“A bad day on the mountain is better than a good day in the office.”
My snowboard season is officially over, and I’m officially hooked. Having never stepped foot on any kind of board in my life, I chose skiing when I first came to Colorado. I had at least tried skiing before, so I was going to progress at that and then, maybe, try snowboarding.
That lasted three weeks.
People say skiers and snowboarders are completely different breeds—they talk differently, dress differently, act differently, etc. Coming in on neutral ground, I had no idea what people were talking about when snowboarders were addressed as having “switched to the dark side.”
Snow sports are just all snow sports, right?
I guess I finally began to understand when one day I found myself stuck on a near-vertical snowbank—the kind bordering the slopes, NOT meant for skiing down. How I got there? Too much speed, too little control, and too much fear I was somehow going to rip one of my legs off. So when I made a very poor turn in a very ungraceful, football-like stance and began barreling towards this snowbank, I decided to close my eyes and crash into it, rather than try another turn and somersault down the mountain one-legged.
I actually began skiing up…?! 😀
…And then I crashed. 😦 Upside down, vertical, in two feet of powder. The only way to get down was to stand up, fall, stand up, fall, stand up….down the whole rest of the mountain.
I’m not exaggerating.
Not to say I haven’t fallen even more snowboarding, but there was something about skiing that just wasn’t clicking. Granted, I had only practiced over the course of three weeks, and not every day, but it was more than just not practicing that kept me from improving; it was not having that intense interest that I saw so many other skiers have. It was watching the paths of snowboards instead of watching which direction my skis were headed. It was heel-toe clomping awkwardly to the slopes in ski boots while flexible snowboard boots passed me comfortably. It was enviously regarding snowboarders carrying only a snowboard while I juggled two skis and two poles. It was being able to stop anywhere, at any time, in any trouble, on a snowboard, while just praying for the slope to even out on skis.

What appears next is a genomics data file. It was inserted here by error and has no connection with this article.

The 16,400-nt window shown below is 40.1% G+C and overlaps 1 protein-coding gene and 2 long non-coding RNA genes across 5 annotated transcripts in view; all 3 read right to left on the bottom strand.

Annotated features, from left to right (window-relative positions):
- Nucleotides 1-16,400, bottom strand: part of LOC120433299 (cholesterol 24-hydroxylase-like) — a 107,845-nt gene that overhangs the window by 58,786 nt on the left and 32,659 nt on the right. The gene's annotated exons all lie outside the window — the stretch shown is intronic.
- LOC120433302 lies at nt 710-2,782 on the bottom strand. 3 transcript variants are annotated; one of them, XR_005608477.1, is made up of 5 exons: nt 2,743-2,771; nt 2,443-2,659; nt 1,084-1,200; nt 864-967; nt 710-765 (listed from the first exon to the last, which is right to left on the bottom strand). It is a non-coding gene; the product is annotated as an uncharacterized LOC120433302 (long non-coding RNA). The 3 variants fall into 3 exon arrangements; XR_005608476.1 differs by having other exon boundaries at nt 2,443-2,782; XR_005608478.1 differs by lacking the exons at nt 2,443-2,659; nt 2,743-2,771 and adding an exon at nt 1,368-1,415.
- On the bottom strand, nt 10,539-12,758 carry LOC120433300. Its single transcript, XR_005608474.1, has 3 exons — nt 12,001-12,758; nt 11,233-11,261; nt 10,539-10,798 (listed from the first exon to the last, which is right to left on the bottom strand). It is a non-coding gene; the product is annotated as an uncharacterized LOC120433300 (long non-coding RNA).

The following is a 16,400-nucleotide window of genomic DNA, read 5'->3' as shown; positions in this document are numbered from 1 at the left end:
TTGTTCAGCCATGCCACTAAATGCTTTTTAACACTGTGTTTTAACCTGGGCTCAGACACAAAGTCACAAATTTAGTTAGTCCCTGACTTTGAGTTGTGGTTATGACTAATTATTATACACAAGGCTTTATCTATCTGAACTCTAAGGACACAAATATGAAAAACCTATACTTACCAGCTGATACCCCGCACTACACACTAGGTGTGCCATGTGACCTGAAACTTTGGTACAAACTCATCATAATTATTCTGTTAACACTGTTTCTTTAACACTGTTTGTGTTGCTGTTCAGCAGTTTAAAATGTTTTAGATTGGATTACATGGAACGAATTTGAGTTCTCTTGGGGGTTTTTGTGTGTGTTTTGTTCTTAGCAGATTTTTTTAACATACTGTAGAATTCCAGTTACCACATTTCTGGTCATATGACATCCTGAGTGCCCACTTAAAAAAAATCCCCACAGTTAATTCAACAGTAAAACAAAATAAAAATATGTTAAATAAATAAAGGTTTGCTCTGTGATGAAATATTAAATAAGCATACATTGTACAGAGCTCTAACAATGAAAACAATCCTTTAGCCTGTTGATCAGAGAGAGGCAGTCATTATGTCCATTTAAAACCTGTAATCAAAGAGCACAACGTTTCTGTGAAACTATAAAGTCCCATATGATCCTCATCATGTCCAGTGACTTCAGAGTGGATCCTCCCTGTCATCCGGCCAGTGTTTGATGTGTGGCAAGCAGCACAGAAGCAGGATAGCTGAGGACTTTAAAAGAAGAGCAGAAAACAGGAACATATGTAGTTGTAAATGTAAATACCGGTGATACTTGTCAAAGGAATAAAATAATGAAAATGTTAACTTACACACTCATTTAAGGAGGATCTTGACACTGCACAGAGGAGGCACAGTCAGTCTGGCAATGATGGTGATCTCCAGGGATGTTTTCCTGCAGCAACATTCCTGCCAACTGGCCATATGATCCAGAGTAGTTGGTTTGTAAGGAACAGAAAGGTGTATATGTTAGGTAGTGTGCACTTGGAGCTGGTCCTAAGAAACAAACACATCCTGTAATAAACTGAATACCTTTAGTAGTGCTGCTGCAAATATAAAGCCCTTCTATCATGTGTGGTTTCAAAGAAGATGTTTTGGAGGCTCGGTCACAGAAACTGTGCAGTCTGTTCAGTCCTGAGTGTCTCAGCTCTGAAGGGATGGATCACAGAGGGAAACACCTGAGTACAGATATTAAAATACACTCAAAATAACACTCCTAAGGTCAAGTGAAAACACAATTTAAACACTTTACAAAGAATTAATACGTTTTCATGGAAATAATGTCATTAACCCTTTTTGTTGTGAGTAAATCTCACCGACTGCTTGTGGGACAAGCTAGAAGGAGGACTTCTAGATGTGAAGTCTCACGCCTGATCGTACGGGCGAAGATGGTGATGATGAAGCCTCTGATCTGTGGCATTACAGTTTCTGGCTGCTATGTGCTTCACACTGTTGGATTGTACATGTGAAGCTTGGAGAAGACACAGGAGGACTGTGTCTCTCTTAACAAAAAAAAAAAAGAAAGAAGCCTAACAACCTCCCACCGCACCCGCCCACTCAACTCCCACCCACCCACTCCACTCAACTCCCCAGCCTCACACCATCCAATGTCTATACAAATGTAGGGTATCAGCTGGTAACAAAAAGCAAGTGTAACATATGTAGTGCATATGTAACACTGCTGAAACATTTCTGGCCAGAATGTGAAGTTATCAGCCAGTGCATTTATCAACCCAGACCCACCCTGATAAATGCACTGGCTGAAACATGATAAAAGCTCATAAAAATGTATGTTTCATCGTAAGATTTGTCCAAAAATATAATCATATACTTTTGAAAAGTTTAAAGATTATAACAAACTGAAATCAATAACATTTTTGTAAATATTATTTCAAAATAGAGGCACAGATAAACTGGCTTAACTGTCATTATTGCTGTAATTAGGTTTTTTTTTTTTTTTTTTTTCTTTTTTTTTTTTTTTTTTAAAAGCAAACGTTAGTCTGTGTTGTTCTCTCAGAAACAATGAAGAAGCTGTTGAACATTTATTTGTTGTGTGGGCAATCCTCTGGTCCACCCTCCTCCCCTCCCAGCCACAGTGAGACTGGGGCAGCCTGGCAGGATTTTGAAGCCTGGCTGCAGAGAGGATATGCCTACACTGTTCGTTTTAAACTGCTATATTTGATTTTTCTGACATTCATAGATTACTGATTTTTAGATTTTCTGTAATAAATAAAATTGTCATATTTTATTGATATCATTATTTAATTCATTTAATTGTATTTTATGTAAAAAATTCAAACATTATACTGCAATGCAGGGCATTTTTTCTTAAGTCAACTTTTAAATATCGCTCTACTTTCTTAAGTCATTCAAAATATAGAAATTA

I tried, but I just don’t think skiing and I were meant for each other.
So after those three weeks, I said, “I think I’m ready to try that snowboarding thing.”
Day one of instruction, I had never been so grateful for a helmet, nor so wishful for a butt-pad. I fell turning, I fell cruising, I fell standing still. And I fell in love. No matter how many times I hit the ground, I was right back up, psyched and ready for another go. It was the first sport since competitive running that I’ve felt so enthusiastic, and, from that day forward, I was a snowboarder.
I’ve never surfed, but I imagined it was a similar feeling, flying over snowy crests and powdery waves, flowing with the feel of the board and pattern of the mountain.
Every day I got better, even on days I felt worse. With the guidance of friends and a few more lessons, I gained confidence and steadily worked my way up the difficulty levels of the slopes. My goal was to try at least one black before the end of the season (green slopes=easy, blue=medium, black=advanced, double black=expert), and I finally did it in my last week (and I don’t care that it was the tamest of the blacks!!)
That’s it, I thought. I accomplished my goal, I rode down an advanced slope, and I could put up my board until next year.
But then the Highlands ski resort re-opened for two more weekends, re-opening the chance to do another goal that I previously shrugged off as being “too advanced”….hiking the Highlands Bowl.